Banffshire Journal 12 August 1862


MR Horn, farmer Bodylair, parish of Glass, about ten days ago, had a boy attending along with his dog a flock of sheep upon the hill pasture of the farm.  About mid-day, while the boy was counting the sheep, he had occasion to observe that one of the lambs was amissing.  After a fruitless search during the afternoon by the boy, along with several of Mr Horn’s family, the lamb could not be found.  They gave up the search as hopeless, as they imagined that a fox or some ravenous animal had carried it off.  Next day, while the boy was loitering a considerable distance behind the flock, his dog came up to him, springing upon him, howling and barking and fawning, running backwards for a short distance towards the flock, then returning to the boy again, repeating his former gambols.  The boy looked upon the dog with surprise at his unusual conduct, and at last became suspicious that he was mad and ordered him to be gone.  The dog with some reluctance left the boy, bending his course homewards to the farm.  He came up to one of Mr Horn’s servant lads, who was in the act of tethering his horse in the field.  The dog immediately commenced with the lad as he did with the shepherd boy, fawning, barking, and using every means to induce the lad to follow him.  The lad not comprehending the dog’s wild-like freaks, ordered the dog to desist; but colly was not thus longer to be put aside.  Taking hold of the lad’s clothes in his mouth, he led him onward for a distance of about a quarter of a mile.  Bounding to a covered drain that runs below a road, the dog stopped and immediately commenced scraping and digging with his feet upon the top of the drain.  The lad, upon looking into the end of the sewer, observed the missing lamb in the centre of the drain closely jammed between two stones, where it had foxed itself the day before in its endeavours to pass through the opening.  The lad had to return to the farm for assistance and implements to remove the covers from the drain before the lamb could be extracted; bur the faithful dog remained firm, like a true veteran, to his charge of watchfulness, until the party returned and relieved him from his anxious cares.


Banffshire Journal 2 September 1862


Of Cattle, Horses, Implements of Husbandry, Household Furniture, Crop etc.


On Friday the 12th September current, which belonged to the late John Robertson, consisting of –

2 Milk Cows

1 Quey, two years old in calf

5 One-year-old Stots and Queys

3 Calves

5 Sheep

2 Horses

Iron Plough, Turnip Sowing Machine, 2 Carts, Barn Fan, Harrows, Barn Floor, 2 sets of Horse Harness, Riding Saddle, Sacks and a quantity of Household Furniture, with a number of other articles.  Also the whole of the Grain Crop, which will be nearly ready by that time, and about 3 acres of Turnips.

The Sale to commence at Twelve o’clock and Credit will be given on approved bills.

Jas. McKinnon, Auctioneer

Burfold, 1st September 1862


Banffshire Journal 3 March 1863



From 10 to 12 Sacks of OAT STRAW, to be consumed upon the Farm.  Accommodation for about 20 head of Cattle can be given.  Also, the whole GRASS upon the Farm to be Let for the Season, consisting of about 50 Acres of Clover Lea, besides some Natural Pasture.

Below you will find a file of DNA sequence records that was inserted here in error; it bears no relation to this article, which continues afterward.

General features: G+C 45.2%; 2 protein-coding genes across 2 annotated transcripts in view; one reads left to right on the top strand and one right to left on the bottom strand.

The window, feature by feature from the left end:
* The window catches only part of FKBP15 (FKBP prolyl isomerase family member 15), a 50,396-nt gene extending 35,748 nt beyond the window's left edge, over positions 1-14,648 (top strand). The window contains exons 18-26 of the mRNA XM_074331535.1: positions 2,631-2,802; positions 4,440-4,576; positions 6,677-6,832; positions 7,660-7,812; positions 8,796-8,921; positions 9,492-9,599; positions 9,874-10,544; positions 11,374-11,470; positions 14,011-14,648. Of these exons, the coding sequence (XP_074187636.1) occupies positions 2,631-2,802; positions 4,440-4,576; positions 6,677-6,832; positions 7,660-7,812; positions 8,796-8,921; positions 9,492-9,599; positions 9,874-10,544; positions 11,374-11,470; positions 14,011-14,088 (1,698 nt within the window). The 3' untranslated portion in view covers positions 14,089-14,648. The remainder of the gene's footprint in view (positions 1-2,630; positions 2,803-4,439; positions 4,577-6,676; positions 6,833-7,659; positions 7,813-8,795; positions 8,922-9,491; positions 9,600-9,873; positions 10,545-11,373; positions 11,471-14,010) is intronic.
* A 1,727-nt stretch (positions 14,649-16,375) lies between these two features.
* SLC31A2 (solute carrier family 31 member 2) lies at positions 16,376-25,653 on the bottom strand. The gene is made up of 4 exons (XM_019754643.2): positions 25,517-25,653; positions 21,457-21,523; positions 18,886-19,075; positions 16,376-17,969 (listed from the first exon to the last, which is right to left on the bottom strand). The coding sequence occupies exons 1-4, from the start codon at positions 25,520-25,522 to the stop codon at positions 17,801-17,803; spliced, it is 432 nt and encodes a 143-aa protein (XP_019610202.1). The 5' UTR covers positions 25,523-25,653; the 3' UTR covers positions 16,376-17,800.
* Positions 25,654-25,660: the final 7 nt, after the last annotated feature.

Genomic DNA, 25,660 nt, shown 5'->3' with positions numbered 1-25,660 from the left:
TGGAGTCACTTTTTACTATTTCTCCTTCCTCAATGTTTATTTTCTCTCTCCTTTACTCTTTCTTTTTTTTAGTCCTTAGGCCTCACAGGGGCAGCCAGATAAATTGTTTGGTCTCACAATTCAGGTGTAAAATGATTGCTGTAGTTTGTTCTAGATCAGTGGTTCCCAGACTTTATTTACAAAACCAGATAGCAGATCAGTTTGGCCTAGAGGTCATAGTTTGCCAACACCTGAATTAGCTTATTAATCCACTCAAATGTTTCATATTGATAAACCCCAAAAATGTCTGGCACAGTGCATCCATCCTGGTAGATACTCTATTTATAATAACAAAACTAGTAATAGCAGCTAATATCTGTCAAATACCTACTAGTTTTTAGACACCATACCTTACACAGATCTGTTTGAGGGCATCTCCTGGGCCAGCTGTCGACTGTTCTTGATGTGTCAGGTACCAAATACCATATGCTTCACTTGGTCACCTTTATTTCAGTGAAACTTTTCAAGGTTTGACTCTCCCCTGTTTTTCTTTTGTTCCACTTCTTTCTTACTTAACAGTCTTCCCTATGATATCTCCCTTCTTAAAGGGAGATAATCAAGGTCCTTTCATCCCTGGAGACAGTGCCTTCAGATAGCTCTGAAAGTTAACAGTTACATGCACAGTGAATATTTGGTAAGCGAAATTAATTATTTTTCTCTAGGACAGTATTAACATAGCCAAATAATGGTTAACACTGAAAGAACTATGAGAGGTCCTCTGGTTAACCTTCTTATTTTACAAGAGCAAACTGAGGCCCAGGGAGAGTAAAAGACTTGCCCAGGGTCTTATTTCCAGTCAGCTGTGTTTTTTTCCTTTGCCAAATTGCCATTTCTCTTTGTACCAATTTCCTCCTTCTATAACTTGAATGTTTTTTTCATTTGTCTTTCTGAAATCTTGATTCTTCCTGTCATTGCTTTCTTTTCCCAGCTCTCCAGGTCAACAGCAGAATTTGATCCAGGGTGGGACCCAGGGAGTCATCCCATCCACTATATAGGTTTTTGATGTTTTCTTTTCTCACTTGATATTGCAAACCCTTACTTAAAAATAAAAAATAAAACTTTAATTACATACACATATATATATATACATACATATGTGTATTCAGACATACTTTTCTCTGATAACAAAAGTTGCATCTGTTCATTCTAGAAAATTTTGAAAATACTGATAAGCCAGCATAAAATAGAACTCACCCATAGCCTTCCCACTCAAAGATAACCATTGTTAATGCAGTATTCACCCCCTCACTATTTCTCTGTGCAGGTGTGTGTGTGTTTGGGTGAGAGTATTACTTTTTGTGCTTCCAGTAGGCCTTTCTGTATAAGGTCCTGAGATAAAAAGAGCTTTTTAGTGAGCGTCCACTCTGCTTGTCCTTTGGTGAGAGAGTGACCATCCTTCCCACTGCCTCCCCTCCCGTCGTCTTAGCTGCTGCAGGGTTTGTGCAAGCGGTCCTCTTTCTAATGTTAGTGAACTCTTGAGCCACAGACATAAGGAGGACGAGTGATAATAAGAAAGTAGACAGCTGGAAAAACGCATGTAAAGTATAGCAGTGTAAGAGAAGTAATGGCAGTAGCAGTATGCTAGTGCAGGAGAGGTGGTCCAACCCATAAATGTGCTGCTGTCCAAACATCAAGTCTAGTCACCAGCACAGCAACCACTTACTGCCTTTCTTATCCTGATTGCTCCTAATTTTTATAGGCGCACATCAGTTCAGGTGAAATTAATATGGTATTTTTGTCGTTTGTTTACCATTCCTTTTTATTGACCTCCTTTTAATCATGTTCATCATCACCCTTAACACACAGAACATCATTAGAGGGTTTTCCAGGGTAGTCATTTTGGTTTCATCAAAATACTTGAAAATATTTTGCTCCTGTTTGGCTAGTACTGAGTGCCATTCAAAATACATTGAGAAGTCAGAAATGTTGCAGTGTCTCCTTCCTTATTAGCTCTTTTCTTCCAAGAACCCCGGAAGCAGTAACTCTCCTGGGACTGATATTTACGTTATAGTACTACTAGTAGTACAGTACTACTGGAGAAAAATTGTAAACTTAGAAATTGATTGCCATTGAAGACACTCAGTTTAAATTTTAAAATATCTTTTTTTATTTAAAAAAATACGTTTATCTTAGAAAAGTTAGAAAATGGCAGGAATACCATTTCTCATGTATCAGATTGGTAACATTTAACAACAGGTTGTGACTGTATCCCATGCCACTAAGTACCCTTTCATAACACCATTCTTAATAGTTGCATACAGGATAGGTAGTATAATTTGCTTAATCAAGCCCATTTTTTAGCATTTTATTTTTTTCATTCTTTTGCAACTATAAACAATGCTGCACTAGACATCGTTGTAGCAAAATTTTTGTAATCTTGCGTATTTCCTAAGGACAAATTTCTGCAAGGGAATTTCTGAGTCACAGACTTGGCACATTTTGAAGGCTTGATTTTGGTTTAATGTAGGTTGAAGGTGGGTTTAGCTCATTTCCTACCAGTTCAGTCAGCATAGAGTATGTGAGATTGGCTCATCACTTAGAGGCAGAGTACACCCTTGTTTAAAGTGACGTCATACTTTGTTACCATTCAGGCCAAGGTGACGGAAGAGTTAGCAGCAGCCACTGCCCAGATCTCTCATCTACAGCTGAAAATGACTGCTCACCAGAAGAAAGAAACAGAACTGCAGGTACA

Offers will be received for the same at the Farm, upon Friday the 13th curt. At 12 o’clock Noon, when they will be Let, if a suitable Offer be made.


Banffshire Journal 26 April 1864#SALE OF WOOD

The THINNINGS of the PLANTATION OF ASSWANLY, in the Pa4ish of Glass will be Sold, by Public Roup, on Saturday 30th current, at Noon.  The Wood is suitable for Paling, Coalpit Perps etc.

Fife-Keith April 19 1864


Banffshire Journal 31 May 1864


Peter Kelby, Michael Kelby, Francis Kelby, Mary Ann Drummond or Kelby and Elizabeth Wells, hawkers, were yesterday lodged in Banff prison, on several charges of theft committed last week in the parish of GLASS.



Banffshire Journal 5 July 1864


We have had copious showers of rain during this week, which have caused vegetation to progress considerably.  Grain crops of all kinds are looking remarkably well.  On the farm of Dallachie, there is a field of barley nearly full shot.  Hay will be a very light crop, but pasture grass is standing out well.  Turnips are very stiff in coming up.  Some parties have sown twice and the second sowing has been eaten off.  Some fields are likely to be a failure.  We believe they are busy at the hoe on the farms of Cairnborrow and Belnaboth, these parties having the best looking turnips we have seen this season.

Improvements – Those who had visited our village at Haugh of Glass some time ago could not but have been struck with its ruined appearance, there being several of the houses with the roofs fallen in and others fast following.  It has now undergone a great change and the dwelling house and blacksmith’s shop at the lower end of the village have been rebuilt, heightened and slated.  The house and shop formerly occupied by Mr Wilson is now tenanted by Mr J. Aberdein, who has given it a new slated roof and otherwise improved it, so that it has now a fine appearance.  Mr Wilson has also a very neat-looking house nearly built.  The Carding Mill that has been in ruins for a number of years has been taken by George Hay, rebuilt, and enlarged and is now in good working trim, where the trade in all its branches is to be carried on.  A considerable addition is also being made to the shooting lodge near the Haugh.  The mason work is finished and the house has now two good looking fronts, facing east and south.  The new tenant of the shootings is Thomas Powell, Esq., Coldra, Newport.  Last, but not least, there is a new bridge of two arches (nearly built) across the burn of Edinglassie, hitherto crossed by a ford.  This bridge was very much needed, as the ford was miserably bad.


Banffshire Journal 5 July 1864